“No, I mean letting me drive. Nice to see you’re not hooked on driving like every other SoCal boy,” she grinned.
“Drivers have gotten worse in the past few years. Ever notice how much tire screeching there is nowadays? People don’t know how to brake, and they press the accelerator too hard when starting. Not big deals on their own, but indicative of low-quality skills. Nowadays you can be a perfect driver and still have less of a chance to survive than ten years ago.”
“And this isn’t a city to drive in anyways.”
“Someone joked about the four-way stops in El Ay. Here they’d be four-way wrecks.”
“Exactly! But it’s not just that. The city doesn’t want drivers here. They’d rather you pay for a taxi.”
“The politicians must get a cut. I haven’t noticed public transportation being a particularly fine experience.”
“Are you kidding?” she laughed. “Notwithstanding dirty buses, unsafe subways, and steadily rising fares, New York City is officially committed to public transportation.” She sounded like she was quoting. “Private autos are allowed, of course, but not encouraged. Doubters may examine the state of the streets or take a spin on an expressway.”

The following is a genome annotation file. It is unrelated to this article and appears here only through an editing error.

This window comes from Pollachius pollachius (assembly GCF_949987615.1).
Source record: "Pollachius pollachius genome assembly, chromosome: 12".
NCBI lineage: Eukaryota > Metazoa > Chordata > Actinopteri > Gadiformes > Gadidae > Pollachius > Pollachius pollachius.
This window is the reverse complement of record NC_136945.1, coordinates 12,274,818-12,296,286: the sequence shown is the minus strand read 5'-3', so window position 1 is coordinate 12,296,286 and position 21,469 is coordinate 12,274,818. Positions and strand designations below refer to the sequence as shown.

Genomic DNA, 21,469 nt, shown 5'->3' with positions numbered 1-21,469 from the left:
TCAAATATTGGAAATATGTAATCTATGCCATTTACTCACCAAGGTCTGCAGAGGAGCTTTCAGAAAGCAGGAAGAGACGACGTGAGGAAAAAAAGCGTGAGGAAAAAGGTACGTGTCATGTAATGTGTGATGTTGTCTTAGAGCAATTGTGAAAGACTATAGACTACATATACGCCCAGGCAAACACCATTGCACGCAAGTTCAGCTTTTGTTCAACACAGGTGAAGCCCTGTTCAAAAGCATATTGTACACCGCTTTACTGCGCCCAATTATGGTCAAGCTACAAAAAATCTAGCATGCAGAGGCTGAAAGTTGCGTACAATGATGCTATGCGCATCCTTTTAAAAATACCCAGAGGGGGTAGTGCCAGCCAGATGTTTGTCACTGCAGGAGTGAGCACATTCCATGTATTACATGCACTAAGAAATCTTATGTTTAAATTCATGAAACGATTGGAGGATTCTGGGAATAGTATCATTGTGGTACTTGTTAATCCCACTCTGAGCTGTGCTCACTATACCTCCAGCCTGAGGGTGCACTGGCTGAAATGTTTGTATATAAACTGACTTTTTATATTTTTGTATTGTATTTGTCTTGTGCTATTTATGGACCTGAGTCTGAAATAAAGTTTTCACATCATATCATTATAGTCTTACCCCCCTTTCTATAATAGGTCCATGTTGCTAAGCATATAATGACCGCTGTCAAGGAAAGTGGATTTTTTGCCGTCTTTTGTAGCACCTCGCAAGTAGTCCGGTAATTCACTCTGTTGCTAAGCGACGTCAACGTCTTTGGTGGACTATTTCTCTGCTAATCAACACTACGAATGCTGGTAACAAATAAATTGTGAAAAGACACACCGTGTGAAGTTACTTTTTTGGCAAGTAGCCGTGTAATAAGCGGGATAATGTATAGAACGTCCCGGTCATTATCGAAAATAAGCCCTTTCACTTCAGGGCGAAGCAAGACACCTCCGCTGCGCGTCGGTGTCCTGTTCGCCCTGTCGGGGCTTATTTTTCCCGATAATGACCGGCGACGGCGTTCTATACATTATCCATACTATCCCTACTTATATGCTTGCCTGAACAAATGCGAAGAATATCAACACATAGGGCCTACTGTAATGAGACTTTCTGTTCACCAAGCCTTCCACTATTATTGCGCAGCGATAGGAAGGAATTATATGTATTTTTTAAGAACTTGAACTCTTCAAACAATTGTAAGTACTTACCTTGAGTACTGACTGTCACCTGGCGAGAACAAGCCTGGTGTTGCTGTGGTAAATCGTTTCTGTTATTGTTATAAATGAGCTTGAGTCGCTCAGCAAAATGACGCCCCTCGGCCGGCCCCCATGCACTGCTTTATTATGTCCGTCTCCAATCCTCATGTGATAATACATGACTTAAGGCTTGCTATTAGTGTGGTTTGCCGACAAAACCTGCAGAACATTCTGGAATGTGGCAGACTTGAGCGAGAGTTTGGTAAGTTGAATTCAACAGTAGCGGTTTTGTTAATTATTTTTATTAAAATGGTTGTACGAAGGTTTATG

“More sinkholes than Florida.”
“Actually, those are mere potholes. They’ve just been growing for years. And forget about the parking!”
“You did that wrong.”
“It’s actually FUHGEDDABOUTIT!”
“Nice!” She looked quite impressed. Then, pushing the issue, she tried, “I expected you to talk about how great El Ay is.”
“Everyone knows how great El Ay is. We don’t have to toot our own horn.”
“Not when I’ll be tooting it for you!” she crowed, then gulped as I grinned. “Well, not yet, anyway. Or would you prefer me to talk about my hometown?”
“As long as you do it mumbling incoherently, you can recite Moby Dick for all I care.”
“Wow, a literary reference that’s still a sexual joke! You’re hot today!”
My fingers tarantula’ed down. “Only one furnace around here. . .”
She gasped. “Oh, someone’s tossing a whole bunch of coal!”
“How old fashioned. You’re a nuke, baby.”
“Careful when I explode, then,” she just managed to sigh. . .
It was about half an hour later when we managed to continue the conversation.
“I hate New York. It’s one of my least favorite places, and that includes central Africa.”
“Truthfully, I don’t like New York either,” she demurred. “In case I haven’t told you yet, I’m from Chicago. But I think that, if you have the chance, and you weren’t lucky enough to be born in New York, you should spend at least a year of your life in the city.”